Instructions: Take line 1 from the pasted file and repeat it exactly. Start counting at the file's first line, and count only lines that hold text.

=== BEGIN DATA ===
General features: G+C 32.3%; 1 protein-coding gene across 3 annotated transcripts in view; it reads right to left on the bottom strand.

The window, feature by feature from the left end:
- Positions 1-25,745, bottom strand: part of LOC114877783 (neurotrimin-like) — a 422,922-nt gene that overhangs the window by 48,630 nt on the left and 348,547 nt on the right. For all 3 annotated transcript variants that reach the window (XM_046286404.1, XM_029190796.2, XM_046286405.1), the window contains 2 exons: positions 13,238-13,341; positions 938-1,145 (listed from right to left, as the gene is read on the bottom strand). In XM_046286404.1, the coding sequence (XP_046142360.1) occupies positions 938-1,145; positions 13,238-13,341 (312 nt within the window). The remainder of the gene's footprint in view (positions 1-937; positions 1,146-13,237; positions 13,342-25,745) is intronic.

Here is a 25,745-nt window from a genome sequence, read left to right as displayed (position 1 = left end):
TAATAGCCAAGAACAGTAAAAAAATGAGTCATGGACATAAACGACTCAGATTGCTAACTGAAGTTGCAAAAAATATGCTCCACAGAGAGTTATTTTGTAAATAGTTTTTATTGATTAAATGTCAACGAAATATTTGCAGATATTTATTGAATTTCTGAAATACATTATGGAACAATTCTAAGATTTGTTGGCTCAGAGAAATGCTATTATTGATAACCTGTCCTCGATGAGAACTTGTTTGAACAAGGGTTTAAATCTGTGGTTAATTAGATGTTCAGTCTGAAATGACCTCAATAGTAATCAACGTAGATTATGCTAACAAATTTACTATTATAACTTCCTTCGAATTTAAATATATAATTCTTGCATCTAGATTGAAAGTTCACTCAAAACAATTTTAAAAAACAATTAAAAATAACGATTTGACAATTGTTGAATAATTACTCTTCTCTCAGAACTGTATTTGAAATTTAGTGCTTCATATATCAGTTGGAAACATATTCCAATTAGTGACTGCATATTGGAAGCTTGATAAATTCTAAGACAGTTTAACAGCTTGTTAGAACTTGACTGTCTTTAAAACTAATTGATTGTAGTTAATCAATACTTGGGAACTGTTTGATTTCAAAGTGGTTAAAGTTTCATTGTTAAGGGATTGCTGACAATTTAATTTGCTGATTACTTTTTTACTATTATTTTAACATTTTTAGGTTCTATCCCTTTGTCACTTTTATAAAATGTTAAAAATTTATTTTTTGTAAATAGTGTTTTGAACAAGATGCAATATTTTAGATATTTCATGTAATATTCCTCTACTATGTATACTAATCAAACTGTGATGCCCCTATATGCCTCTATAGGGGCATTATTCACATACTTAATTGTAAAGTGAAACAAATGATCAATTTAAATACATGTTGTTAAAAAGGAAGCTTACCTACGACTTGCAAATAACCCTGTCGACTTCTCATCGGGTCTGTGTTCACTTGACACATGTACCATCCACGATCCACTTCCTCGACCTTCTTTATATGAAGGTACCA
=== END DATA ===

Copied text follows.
General features: G+C 32.3%; 1 protein-coding gene across 3 annotated transcripts in view; it reads right to left on the bottom strand.